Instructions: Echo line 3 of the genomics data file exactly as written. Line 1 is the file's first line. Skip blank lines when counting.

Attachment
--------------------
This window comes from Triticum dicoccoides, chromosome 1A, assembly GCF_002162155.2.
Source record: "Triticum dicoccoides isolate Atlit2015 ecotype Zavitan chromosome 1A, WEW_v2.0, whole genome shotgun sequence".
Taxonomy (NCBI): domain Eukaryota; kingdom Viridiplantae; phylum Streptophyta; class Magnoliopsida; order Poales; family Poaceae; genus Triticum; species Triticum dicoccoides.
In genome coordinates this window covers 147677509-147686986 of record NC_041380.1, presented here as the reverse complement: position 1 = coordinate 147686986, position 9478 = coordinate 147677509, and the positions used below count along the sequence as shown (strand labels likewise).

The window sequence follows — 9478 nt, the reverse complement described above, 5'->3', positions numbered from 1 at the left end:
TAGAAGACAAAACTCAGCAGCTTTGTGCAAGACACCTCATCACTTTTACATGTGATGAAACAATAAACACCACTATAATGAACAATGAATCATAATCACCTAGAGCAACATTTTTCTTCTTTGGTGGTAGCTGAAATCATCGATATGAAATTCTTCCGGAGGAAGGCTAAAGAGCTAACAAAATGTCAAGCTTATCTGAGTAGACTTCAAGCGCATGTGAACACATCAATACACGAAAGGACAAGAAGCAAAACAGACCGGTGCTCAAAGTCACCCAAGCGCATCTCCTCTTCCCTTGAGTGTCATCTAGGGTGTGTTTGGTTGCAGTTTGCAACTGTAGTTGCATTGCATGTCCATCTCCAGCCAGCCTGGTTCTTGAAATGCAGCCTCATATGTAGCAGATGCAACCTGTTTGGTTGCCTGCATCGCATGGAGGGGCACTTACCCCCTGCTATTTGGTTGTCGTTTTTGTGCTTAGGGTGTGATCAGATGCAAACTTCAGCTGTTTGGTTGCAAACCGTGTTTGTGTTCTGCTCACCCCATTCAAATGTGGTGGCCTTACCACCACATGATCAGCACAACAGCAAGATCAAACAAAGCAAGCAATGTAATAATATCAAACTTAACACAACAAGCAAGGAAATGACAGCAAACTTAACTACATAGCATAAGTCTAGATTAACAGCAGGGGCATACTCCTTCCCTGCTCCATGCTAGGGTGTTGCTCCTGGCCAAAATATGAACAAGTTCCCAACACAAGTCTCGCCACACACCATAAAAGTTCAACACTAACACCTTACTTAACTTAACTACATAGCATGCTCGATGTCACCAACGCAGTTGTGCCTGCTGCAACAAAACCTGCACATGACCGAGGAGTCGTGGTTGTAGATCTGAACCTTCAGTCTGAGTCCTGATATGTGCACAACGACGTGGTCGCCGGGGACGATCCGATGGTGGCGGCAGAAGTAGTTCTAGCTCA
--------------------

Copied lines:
Taxonomy (NCBI): domain Eukaryota; kingdom Viridiplantae; phylum Streptophyta; class Magnoliopsida; order Poales; family Poaceae; genus Triticum; species Triticum dicoccoides.